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Journal of Paleolimnology

, Volume 39, Issue 1, pp 101–115 | Cite as

Carbon isotopes of marl and lake sediment organic matter reflect terrestrial landscape change during the late Glacial and early Holocene (16,800 to 5,540 cal yr B.P.): a multiproxy study of lacustrine sediments at Lough Inchiquin, western Ireland

  • Aaron F. DiefendorfEmail author
  • William P. Patterson
  • Chris Holmden
  • Henry T. Mullins
Original Paper

Abstract

A 7.6-m lake sediment core from a marl lake, Lough Inchiquin, records variation in landscape evolution from 16,800 cal yrs B.P. to 5,540 cal yrs B.P. We observe significant variations (up to 12‰) in δ 13Corg and δ 13Ccalcite values that are interpreted to reflect secular changes in lake water δ 13CDIC values that result from a regional landscape transition from barren limestone bedrock to a forested ecosystem. Lake water δ 13CDIC values are therefore influenced by two isotopically distinct sources of carbon: terrestrial organic material (−27.1 to −31.2‰VPDB) via oxidized soil organic matter and weathered limestone bedrock (+3.4‰VPDB). Isotope excursions in lacustrine sediment records are forced not only by changes in productivity but also by changes in the terrestrial environment. This has profound implications for the interpretation of paleoclimate records derived from lacustrine sediment and suggests that selection of appropriate lakes can provide records of terrestrial change where other related records are not available.

Keywords

Lake sediment Carbon cycle Paleovegetation Paleoecology Paleolimnology 

Notes

Acknowledgements

We thank NSERC for Grant #RGPIN261623-03, GSA Student Research Grants (#7372-03, #7646-04, and #7931-05), and the Keck Geology Consortium for financial support. We also thank Tim Prokopiuk and Bruce Eglington for laboratory and technical assistance, Emily Diefendorf and Bob Deegan for assistance in the field and sample preparation. We thank Adam Csank, Kristin Dietrich, Justin Dodd, Elise Dufour, Neil Tibert, and Antoine Zazzo for comments and technical discussions. Facilities and help provided in the field and laboratory by Michael O’Connell and Karen Molloy of the Palaeoenvironmental Research Unit, Department of Botany, NUI, Galway, and are also gratefully acknowledged. Anna Martini and the Keck Consortium Ireland 2002 Scholars provided additional field assistance. Comments from Kevin Keatings and anonymous reviewers helped to improve earlier versions of this manuscript.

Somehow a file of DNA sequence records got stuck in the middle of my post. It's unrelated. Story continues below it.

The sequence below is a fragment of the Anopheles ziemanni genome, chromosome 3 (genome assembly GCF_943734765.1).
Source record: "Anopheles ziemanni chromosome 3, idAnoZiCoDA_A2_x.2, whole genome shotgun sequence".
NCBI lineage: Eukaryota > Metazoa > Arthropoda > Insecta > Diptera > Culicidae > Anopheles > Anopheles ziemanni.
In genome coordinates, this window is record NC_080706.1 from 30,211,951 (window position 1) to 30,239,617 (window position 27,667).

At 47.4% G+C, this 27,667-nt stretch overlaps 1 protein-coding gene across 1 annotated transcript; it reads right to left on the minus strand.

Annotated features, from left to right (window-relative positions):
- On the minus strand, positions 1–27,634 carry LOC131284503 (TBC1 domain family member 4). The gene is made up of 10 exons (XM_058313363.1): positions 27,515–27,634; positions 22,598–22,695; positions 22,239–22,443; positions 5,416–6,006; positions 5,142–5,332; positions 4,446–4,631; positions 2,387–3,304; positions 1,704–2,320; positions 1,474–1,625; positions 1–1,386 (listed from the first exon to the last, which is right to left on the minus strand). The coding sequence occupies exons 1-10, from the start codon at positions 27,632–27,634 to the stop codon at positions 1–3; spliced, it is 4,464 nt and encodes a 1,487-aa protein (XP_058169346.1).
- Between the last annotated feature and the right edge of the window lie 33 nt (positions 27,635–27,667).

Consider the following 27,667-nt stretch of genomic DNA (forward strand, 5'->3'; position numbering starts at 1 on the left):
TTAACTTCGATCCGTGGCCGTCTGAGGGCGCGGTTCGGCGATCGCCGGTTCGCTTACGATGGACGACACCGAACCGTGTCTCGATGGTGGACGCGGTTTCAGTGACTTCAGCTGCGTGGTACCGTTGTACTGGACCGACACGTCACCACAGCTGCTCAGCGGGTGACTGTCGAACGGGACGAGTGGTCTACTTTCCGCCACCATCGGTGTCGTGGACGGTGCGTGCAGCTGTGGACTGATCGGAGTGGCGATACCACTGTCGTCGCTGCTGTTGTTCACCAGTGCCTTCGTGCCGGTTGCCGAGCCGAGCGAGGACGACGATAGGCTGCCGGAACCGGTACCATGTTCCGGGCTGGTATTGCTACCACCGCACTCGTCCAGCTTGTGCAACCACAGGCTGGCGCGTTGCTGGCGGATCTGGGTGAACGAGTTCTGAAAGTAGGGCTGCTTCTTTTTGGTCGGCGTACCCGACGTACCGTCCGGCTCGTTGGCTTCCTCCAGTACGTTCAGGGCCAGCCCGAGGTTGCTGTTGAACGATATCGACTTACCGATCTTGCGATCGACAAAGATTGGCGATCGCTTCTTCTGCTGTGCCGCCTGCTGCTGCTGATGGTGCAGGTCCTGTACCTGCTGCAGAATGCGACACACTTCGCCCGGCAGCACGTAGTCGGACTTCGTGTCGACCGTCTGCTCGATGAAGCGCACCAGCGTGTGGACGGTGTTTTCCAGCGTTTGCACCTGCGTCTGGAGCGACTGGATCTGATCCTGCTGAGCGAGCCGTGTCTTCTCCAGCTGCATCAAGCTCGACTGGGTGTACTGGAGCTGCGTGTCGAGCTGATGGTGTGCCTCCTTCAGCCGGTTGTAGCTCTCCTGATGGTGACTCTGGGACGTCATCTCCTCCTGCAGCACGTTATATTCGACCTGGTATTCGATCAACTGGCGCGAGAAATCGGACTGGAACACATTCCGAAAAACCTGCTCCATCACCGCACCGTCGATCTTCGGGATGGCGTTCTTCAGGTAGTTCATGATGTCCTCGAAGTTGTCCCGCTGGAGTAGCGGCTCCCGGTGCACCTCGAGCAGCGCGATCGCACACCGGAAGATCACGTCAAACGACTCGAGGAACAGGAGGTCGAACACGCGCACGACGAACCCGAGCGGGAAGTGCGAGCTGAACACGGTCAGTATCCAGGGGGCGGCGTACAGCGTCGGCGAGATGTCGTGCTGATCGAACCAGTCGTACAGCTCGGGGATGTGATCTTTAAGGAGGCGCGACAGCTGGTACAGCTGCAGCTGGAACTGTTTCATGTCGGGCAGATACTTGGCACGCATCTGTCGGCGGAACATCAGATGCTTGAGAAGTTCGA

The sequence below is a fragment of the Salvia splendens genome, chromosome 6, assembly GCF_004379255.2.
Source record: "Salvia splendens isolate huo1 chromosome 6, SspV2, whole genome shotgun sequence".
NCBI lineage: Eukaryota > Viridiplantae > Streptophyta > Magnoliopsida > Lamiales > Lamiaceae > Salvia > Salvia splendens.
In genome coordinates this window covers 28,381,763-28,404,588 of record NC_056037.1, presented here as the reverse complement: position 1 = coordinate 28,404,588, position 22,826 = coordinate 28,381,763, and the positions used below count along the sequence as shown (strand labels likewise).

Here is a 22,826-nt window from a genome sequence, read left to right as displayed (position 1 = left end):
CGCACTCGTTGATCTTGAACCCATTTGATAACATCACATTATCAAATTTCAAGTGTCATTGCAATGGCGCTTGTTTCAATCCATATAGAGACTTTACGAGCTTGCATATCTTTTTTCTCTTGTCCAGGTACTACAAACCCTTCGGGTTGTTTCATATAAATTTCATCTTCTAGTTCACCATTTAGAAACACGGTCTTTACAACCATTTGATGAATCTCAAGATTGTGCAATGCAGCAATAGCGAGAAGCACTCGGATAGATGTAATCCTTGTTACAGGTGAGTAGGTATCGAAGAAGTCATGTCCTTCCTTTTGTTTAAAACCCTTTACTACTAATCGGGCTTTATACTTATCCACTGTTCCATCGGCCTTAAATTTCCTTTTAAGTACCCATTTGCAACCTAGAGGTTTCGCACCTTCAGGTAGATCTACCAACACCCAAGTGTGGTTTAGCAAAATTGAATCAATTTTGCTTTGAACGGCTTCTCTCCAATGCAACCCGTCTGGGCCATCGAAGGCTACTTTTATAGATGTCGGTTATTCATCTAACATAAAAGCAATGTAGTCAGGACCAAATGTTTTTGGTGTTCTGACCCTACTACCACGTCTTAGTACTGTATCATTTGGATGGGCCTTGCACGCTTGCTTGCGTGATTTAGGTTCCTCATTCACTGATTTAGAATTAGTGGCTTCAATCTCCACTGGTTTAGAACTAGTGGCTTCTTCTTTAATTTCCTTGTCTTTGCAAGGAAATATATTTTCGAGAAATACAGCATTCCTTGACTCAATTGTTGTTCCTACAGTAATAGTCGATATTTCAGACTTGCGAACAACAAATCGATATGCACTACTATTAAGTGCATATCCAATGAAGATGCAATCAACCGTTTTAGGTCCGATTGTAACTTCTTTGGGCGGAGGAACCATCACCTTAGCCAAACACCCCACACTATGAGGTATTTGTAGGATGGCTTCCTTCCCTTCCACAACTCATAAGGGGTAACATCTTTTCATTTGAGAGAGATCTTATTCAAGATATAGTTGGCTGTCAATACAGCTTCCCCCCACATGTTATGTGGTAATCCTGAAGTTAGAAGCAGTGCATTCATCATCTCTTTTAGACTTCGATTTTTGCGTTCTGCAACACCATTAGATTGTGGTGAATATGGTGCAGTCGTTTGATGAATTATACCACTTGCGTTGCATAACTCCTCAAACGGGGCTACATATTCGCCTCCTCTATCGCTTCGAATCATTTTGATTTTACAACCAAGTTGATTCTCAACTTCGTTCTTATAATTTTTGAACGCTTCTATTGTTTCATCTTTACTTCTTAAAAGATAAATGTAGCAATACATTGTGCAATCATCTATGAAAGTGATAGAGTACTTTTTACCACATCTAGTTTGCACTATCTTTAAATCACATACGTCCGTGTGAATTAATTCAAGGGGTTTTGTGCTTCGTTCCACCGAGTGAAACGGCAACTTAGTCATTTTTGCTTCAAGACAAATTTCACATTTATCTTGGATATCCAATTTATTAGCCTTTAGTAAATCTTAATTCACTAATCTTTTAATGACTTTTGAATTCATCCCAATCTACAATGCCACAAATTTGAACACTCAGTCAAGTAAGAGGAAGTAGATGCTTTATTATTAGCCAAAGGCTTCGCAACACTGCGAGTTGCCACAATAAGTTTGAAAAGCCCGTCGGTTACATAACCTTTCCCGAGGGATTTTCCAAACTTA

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Copyright information

© Springer Science+Business Media, Inc. 2007

Authors and Affiliations

  • Aaron F. Diefendorf
    • 1
    Email author
  • William P. Patterson
    • 2
  • Chris Holmden
    • 2
  • Henry T. Mullins
    • 3
  1. 1.Department of GeosciencesPennsylvania State UniversityUniversity ParkUSA
  2. 2.Department of Geological Sciences, Saskatchewan Isotope LaboratoryUniversity of SaskatchewanSaskatoonCanada
  3. 3.Department of Earth SciencesSyracuse UniversitySyracuseUSA

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